There is a short distance between senior vice presidents and front line managers in the RIT-Xerox degree program—even when they are online.
Xerox Corp. has some of its future leaders learning alongside some of its current leaders in the Rochester Institute of Technology-Xerox degree program. Participants such as Senior Vice President Jeffrey Barker and Regional Technical Manager Robbie Rodgers talked with classmates about how the program is helping reap benefits for both the employees involved and the company.
Barker and Rodgers are part of the RIT-Xerox degree program, now in its fifth year. It is a customized online program that combines coursework from service management to printing industry trends. Based in the RIT Center for Multidisciplinary Studies, the program is more than a training program, with students earning degrees, not just certifications of completion. The credential provides professional growth opportunities for the students and provides the company with a workforce that can compete in today’s competitive business landscape, says Barker.
“Our customers are requiring us to have more of an understanding of their business,” says Barker, who has been with Xerox for 38 years and manages field operations teams across the U.S. “I think a more educated employee is a better employee in front of our customers.”
In the RIT-Xerox program, students can earn associate and bachelor’s degrees with concentrations in management and printing services. Students are required to take 18 courses over a two-year period, participate on-site at RIT for two weeklong seminars and deliver a capstone project based on a specific workplace issue.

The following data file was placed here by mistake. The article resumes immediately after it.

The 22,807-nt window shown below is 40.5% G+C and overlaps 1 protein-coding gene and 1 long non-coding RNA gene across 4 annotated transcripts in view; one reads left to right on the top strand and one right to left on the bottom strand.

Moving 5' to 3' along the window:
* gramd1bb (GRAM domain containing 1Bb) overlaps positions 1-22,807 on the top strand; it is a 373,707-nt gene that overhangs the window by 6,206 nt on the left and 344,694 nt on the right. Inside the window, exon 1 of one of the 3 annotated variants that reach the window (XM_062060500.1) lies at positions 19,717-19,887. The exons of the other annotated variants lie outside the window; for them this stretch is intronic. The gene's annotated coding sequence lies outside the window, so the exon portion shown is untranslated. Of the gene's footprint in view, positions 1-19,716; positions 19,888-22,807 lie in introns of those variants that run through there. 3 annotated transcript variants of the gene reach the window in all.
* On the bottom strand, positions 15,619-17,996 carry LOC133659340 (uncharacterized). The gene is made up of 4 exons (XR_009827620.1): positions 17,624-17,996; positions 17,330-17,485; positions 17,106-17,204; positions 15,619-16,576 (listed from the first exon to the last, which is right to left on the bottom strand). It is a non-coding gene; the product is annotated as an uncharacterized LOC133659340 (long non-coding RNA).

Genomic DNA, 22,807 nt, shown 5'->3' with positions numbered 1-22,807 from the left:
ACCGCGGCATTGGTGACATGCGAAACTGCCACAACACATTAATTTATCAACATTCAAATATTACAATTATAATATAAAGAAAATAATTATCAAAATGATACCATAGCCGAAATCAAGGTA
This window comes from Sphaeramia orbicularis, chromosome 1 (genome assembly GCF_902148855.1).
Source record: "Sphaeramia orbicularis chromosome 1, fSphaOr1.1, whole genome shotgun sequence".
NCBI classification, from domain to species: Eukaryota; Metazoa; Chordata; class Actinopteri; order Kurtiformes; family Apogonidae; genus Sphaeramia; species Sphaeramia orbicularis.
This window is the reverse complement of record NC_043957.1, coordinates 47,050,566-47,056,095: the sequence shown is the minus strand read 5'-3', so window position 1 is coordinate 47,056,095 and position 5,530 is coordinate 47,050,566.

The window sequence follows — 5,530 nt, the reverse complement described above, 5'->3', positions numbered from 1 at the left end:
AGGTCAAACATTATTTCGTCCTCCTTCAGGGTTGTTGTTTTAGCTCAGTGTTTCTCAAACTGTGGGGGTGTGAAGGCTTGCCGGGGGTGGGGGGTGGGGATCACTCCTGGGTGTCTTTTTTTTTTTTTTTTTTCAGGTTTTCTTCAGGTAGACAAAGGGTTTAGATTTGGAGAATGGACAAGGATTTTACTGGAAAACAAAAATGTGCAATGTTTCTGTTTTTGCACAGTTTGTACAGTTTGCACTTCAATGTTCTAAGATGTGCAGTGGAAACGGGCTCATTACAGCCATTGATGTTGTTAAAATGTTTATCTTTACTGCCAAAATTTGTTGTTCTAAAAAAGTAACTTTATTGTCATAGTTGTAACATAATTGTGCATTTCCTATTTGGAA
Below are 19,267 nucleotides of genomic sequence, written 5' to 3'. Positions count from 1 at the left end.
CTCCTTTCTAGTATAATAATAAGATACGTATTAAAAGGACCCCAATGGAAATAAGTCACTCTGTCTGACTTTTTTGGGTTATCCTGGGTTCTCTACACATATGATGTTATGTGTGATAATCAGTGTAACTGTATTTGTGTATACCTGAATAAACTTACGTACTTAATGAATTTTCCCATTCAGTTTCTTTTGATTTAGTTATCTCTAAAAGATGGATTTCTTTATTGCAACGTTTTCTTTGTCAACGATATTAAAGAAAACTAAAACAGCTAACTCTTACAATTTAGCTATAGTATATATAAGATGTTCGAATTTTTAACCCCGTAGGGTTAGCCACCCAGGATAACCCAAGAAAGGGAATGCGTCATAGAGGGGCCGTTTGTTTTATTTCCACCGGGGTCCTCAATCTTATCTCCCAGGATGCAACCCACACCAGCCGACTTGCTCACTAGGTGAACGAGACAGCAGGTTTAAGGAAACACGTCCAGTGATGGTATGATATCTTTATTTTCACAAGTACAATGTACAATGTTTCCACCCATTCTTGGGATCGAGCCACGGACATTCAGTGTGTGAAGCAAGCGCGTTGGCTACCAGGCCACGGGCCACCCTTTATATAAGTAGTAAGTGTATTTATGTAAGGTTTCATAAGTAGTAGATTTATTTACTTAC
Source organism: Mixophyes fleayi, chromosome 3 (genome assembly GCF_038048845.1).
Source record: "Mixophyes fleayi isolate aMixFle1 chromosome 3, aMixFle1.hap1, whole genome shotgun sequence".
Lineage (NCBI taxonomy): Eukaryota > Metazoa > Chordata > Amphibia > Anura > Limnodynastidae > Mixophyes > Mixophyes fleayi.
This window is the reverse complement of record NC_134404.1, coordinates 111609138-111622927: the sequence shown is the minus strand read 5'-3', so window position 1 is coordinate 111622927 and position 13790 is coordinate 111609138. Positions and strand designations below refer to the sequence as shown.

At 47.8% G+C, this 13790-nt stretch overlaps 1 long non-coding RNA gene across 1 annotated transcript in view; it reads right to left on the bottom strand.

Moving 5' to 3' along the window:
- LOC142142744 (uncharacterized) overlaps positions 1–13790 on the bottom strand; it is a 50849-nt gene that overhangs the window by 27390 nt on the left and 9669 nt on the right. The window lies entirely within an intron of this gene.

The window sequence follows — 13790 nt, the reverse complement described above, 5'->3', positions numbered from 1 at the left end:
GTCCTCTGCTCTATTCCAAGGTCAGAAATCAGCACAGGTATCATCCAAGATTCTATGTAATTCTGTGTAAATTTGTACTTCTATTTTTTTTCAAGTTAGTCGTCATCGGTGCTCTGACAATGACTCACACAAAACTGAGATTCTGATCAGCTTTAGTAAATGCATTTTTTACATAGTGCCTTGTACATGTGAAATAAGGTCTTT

“Xerox students bring work experiences and personal insights to every class. They also develop a strong bond in their cohort and support each other throughout the program,” says Tom Hanney, a lecturer who teaches courses in the program and co-leads the capstone process. Barker and Rodgers were among a group of 31 Xerox employees at the recent on-site session in June. All were from different business units and at varied levels of management, including three senior vice presidents.
For Rodgers, the impact of the program has been seen by customers and the Xerox sales staff he supports: “I’ve already received the feedback, ‘Something is different about you, something has changed. What has happened?’ We communicate better, we analyze better, all the things that we need to do, we just do them better now. What will that do for Xerox? Time will tell, but I’m pretty sure it’s going to improve our business development.”
Both Barker and Rodgers acknowledge that the business climate has changed. Customers demand more than products and repair support from the international corporation that continues to evolve from manufacturing office products to providing broader professional business services. They expect the organization to provide strategic administrative support and products that align with the company’s business.
“There’s all kinds of business reasons why we’d want to do this,” says Barker about the RIT-Xerox program. “We think that all of our managers should have degrees, that is our future state. So the future of where we are going really requires us to have a more highly educated service force.”
Since its inception, 133 Xerox managers have participated in this program, with 67 having already graduated. “The support and commitment that the Xerox learning and development group puts behind this is remarkable,” says Kitren VanStrander, RIT director of outreach education and training.
One of those supporters is Xerox’s Manager of Learning and Development, Robin Paragone, who adds: “Since 2007, Xerox Services has enjoyed a partnership with RIT that has provided our managers with the opportunity to grow both in academic and business knowledge and skills. I have supported this program and the development of our managers in general and have enjoyed seeing them expand their awareness and thought process.”
Barker and Rodgers expect to complete their bachelor’s degrees in spring 2012. A new cohort of students will begin this fall with this current class expected back next spring to present capstone projects based on service issues and improvements plans they’ve researched and developed.